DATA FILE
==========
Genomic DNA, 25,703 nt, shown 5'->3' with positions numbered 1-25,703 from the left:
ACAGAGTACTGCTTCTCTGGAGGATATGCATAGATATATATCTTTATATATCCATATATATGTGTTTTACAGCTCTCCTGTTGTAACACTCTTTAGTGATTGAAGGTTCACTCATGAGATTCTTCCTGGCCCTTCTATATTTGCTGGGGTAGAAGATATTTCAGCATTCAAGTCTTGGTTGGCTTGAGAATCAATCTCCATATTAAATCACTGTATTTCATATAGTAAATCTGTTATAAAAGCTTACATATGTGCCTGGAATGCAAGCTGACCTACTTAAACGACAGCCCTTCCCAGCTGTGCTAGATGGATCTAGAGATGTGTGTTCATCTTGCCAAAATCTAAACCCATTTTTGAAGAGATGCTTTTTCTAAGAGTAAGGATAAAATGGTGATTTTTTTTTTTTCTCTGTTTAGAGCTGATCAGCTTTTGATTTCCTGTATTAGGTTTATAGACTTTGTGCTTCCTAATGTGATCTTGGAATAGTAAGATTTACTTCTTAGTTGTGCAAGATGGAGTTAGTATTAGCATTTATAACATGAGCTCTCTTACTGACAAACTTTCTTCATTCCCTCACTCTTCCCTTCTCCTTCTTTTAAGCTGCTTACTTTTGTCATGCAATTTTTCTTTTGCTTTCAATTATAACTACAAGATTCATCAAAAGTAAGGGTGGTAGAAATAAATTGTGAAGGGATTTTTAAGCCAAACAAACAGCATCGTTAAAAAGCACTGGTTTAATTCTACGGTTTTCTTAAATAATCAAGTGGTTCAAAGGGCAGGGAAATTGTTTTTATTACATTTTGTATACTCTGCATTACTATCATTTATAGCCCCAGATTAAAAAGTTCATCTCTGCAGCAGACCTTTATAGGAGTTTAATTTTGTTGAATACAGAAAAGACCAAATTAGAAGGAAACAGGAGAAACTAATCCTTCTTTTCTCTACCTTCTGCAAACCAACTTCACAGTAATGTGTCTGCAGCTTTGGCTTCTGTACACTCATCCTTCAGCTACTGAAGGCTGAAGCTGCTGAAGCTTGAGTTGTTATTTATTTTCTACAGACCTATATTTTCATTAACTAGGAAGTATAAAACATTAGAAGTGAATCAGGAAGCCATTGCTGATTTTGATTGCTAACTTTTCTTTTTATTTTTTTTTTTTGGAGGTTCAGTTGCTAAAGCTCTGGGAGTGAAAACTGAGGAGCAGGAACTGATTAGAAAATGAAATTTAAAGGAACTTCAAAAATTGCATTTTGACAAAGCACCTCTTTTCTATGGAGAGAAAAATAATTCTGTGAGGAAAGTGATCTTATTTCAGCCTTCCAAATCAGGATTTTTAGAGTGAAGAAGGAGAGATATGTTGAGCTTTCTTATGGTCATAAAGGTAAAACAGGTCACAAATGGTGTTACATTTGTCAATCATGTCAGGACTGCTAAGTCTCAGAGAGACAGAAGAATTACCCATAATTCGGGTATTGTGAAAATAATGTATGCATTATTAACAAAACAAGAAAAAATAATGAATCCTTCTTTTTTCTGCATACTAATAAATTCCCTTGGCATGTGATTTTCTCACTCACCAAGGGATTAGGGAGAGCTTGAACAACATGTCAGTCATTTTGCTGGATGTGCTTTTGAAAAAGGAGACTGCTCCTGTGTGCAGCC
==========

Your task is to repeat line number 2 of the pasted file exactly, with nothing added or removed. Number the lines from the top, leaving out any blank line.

ACAGAGTACTGCTTCTCTGGAGGATATGCATAGATATATATCTTTATATATCCATATATATGTGTTTTACAGCTCTCCTGTTGTAACACTCTTTAGTGATTGAAGGTTCACTCATGAGATTCTTCCTGGCCCTTCTATATTTGCTGGGGTAGAAGATATTTCAGCATTCAAGTCTTGGTTGGCTTGAGAATCAATCTCCATATTAAATCACTGTATTTCATATAGTAAATCTGTTATAAAAGCTTACATATGTGCCTGGAATGCAAGCTGACCTACTTAAACGACAGCCCTTCCCAGCTGTGCTAGATGGATCTAGAGATGTGTGTTCATCTTGCCAAAATCTAAACCCATTTTTGAAGAGATGCTTTTTCTAAGAGTAAGGATAAAATGGTGATTTTTTTTTTTTCTCTGTTTAGAGCTGATCAGCTTTTGATTTCCTGTATTAGGTTTATAGACTTTGTGCTTCCTAATGTGATCTTGGAATAGTAAGATTTACTTCTTAGTTGTGCAAGATGGAGTTAGTATTAGCATTTATAACATGAGCTCTCTTACTGACAAACTTTCTTCATTCCCTCACTCTTCCCTTCTCCTTCTTTTAAGCTGCTTACTTTTGTCATGCAATTTTTCTTTTGCTTTCAATTATAACTACAAGATTCATCAAAAGTAAGGGTGGTAGAAATAAATTGTGAAGGGATTTTTAAGCCAAACAAACAGCATCGTTAAAAAGCACTGGTTTAATTCTACGGTTTTCTTAAATAATCAAGTGGTTCAAAGGGCAGGGAAATTGTTTTTATTACATTTTGTATACTCTGCATTACTATCATTTATAGCCCCAGATTAAAAAGTTCATCTCTGCAGCAGACCTTTATAGGAGTTTAATTTTGTTGAATACAGAAAAGACCAAATTAGAAGGAAACAGGAGAAACTAATCCTTCTTTTCTCTACCTTCTGCAAACCAACTTCACAGTAATGTGTCTGCAGCTTTGGCTTCTGTACACTCATCCTTCAGCTACTGAAGGCTGAAGCTGCTGAAGCTTGAGTTGTTATTTATTTTCTACAGACCTATATTTTCATTAACTAGGAAGTATAAAACATTAGAAGTGAATCAGGAAGCCATTGCTGATTTTGATTGCTAACTTTTCTTTTTATTTTTTTTTTTTGGAGGTTCAGTTGCTAAAGCTCTGGGAGTGAAAACTGAGGAGCAGGAACTGATTAGAAAATGAAATTTAAAGGAACTTCAAAAATTGCATTTTGACAAAGCACCTCTTTTCTATGGAGAGAAAAATAATTCTGTGAGGAAAGTGATCTTATTTCAGCCTTCCAAATCAGGATTTTTAGAGTGAAGAAGGAGAGATATGTTGAGCTTTCTTATGGTCATAAAGGTAAAACAGGTCACAAATGGTGTTACATTTGTCAATCATGTCAGGACTGCTAAGTCTCAGAGAGACAGAAGAATTACCCATAATTCGGGTATTGTGAAAATAATGTATGCATTATTAACAAAACAAGAAAAAATAATGAATCCTTCTTTTTTCTGCATACTAATAAATTCCCTTGGCATGTGATTTTCTCACTCACCAAGGGATTAGGGAGAGCTTGAACAACATGTCAGTCATTTTGCTGGATGTGCTTTTGAAAAAGGAGACTGCTCCTGTGTGCAGCC